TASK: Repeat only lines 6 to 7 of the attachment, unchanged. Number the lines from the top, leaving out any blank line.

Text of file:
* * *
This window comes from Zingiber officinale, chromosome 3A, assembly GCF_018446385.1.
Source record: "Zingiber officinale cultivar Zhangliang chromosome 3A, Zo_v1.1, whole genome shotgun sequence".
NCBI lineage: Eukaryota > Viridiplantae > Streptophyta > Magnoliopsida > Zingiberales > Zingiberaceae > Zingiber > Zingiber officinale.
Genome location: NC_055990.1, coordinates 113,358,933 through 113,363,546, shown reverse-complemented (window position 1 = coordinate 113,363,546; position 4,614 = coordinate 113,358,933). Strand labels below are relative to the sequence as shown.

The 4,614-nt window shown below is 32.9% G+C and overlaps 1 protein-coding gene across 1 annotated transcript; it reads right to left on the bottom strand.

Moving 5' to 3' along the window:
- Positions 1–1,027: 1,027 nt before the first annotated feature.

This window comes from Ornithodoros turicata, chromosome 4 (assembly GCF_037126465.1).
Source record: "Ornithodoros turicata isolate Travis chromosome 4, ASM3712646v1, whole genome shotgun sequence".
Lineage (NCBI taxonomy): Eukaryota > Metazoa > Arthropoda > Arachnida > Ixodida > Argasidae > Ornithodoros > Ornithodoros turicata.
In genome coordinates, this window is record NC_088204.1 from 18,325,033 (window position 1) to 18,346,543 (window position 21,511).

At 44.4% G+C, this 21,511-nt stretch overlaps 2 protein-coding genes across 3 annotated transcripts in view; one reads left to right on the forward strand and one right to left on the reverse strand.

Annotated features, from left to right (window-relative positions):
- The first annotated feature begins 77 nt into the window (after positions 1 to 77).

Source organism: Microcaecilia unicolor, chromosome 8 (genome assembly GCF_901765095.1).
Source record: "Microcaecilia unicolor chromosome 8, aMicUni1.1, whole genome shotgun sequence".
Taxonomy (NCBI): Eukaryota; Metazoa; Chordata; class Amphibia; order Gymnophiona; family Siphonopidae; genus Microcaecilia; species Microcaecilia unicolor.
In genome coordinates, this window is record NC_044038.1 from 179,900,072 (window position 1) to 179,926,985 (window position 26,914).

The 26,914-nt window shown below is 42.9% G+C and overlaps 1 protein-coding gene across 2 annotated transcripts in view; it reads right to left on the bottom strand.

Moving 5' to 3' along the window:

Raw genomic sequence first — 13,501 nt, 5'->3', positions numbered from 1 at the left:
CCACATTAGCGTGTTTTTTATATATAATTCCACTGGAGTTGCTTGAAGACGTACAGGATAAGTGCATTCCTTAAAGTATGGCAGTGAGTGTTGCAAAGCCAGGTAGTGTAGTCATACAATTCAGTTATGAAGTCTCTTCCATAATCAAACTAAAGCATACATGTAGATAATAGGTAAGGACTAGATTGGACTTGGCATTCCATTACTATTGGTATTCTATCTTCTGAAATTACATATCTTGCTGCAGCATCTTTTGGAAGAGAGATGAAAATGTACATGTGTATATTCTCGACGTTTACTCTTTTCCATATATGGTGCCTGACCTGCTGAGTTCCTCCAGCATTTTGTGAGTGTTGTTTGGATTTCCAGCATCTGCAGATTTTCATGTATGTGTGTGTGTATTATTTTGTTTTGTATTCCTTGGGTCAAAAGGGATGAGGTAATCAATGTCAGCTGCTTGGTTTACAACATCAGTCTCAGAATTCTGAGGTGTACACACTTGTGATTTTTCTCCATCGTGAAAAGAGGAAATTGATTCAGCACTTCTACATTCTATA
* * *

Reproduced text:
Moving 5' to 3' along the window:
- Positions 1–1,027: 1,027 nt before the first annotated feature.